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Audi A4 Crankcase Ventilation and EGR Hoses and Valve Replacement
 
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Pelican Technical Article:

Audi A4 Crankcase Ventilation and EGR Hoses and Valve Replacement

Steve Vernon

Time:

1-6 hours

Tab:

$1 to $200

Talent:

****

Tools:

Pliers, screwdriver, sharp knife

Applicable Models:

Audi A4 1.8 T (2002-08)

Parts Required:

New hoses and valve

Hot Tip:

Use caution working with old hoses

Performance Gain:

Car runs like normal again

Complementary Modification:

Replace vacuum hoses

The Audi A4, like most modern cars, runs with very strict regulations on pollutants while still trying to get every mile per gallon it can from fuel. The engine is designed to use the vacuum pressure created by the pistons to assist in the fuel injection, turbo and emission systems.

If the vacuum system starts failing, you can have problems ranging from a rough running engine, poor mileage to failing a SMOG test. While this article is not meant as a complete breakdown of the design and implementation of the engine and its vacuum related components, it is more of a guide to point out the hose, valves and fasteners used to keep the system running correctly. When trouble shooting the system, a pressurized test is really the only way to verify minor leaks, but you can check each hose and connection for trouble. With the hoses look for dried, cracked or split hoses. Hoses with bulges are failing and should be replaced. Hoses that are cracked or drying out should also be replaced. A hose should be soft to the touch and easily compress when squeezed and then spring back out to its original shape.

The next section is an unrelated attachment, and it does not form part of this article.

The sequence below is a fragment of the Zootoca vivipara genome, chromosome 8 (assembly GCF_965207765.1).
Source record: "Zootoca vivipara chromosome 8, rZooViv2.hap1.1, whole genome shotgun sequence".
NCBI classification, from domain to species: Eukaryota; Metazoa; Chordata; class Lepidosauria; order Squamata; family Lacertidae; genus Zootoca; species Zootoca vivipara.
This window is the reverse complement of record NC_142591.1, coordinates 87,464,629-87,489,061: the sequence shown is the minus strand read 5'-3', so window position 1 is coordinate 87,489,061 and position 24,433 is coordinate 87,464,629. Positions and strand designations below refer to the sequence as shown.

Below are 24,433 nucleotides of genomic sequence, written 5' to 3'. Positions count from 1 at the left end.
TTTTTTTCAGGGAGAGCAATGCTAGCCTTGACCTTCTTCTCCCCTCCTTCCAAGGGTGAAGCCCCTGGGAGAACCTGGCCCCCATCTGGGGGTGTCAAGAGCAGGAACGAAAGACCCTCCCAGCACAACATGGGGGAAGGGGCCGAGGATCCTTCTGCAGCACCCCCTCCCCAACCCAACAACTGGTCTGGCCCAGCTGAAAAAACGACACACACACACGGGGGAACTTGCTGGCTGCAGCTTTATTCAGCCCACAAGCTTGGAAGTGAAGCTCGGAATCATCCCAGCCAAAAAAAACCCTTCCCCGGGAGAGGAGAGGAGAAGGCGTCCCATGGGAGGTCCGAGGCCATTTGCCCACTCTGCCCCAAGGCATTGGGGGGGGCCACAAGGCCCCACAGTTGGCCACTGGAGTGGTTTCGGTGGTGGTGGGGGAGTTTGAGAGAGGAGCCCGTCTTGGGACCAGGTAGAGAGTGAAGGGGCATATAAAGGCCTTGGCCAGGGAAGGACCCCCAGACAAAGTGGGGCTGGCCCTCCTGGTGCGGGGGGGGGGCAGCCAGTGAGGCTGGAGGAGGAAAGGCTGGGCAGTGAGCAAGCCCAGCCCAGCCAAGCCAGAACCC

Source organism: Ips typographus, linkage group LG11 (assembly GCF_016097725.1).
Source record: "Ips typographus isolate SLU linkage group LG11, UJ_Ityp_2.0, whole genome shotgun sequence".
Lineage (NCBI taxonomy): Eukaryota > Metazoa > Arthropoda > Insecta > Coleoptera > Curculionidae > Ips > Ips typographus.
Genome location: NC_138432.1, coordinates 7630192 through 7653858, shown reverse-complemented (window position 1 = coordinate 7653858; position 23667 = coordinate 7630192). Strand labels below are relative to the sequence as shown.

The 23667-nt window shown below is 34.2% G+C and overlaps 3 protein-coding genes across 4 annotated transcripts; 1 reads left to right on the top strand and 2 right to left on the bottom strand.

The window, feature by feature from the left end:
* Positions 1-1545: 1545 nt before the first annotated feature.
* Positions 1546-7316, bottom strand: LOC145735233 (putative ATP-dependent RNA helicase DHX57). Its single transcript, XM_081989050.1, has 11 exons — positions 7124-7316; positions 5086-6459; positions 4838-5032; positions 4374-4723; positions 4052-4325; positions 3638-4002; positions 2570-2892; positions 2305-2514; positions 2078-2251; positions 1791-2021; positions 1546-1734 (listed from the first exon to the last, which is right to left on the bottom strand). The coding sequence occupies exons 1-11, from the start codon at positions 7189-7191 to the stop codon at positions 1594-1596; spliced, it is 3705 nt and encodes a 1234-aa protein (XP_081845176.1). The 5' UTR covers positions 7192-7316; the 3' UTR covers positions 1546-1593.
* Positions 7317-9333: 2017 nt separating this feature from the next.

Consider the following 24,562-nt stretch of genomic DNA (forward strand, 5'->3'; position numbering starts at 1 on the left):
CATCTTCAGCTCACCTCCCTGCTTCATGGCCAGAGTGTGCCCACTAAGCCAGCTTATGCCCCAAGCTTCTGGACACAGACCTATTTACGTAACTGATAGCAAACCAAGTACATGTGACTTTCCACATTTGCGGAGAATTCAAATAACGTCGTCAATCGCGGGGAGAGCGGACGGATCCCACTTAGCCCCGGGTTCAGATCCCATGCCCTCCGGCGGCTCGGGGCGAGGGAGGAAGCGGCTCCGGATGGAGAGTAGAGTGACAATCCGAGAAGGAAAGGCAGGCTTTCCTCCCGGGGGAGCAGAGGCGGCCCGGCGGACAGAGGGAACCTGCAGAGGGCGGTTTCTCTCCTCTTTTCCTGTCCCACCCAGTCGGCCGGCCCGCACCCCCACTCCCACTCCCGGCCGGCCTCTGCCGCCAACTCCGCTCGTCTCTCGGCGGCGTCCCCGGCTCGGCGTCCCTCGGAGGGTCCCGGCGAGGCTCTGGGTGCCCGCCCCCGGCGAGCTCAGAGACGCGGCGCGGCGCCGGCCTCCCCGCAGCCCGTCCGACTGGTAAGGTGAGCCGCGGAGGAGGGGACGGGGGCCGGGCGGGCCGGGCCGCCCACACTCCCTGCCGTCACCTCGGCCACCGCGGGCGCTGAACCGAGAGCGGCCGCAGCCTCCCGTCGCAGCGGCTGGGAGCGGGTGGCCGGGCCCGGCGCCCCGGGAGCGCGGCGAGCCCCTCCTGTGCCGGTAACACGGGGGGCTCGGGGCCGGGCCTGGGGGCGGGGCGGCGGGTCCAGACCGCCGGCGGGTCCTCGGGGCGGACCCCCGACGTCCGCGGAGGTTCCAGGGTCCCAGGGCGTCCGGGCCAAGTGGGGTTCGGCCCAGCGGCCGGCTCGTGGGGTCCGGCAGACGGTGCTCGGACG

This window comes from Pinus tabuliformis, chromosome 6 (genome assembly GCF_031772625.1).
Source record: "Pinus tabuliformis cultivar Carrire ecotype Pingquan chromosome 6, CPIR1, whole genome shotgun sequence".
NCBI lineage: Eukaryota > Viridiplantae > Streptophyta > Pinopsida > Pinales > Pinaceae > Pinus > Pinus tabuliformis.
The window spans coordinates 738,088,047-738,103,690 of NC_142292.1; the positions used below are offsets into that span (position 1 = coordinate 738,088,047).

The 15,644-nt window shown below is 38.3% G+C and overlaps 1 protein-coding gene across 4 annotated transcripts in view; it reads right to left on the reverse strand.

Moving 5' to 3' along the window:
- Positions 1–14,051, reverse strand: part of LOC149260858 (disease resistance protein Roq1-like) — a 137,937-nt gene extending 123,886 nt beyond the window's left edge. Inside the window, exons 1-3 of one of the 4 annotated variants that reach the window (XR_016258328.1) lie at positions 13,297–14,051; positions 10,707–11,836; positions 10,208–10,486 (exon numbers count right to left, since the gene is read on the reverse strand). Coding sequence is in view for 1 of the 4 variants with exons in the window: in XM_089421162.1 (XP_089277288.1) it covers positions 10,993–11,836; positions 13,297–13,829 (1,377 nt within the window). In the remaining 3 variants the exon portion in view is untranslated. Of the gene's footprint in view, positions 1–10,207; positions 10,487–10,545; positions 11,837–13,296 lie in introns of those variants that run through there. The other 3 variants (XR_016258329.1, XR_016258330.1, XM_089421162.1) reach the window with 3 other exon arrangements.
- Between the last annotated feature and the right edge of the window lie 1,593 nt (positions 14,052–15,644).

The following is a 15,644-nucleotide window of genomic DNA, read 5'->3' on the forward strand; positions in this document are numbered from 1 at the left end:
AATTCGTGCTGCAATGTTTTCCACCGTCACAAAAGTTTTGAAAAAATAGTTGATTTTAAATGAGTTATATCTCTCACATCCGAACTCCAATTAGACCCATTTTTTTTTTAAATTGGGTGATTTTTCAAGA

There are a series of hoses and a valve making up the vacuum and emission systems on the vehicle.
Figure 1

There are a series of hoses and a valve making up the vacuum and emission systems on the vehicle. The main areas to check are above the intake air cleaner (red arrow), to the right side of the rear of the engine cover (yellow arrow), and to the rear of the intake manifold (green arrow) and the intake manifold itself.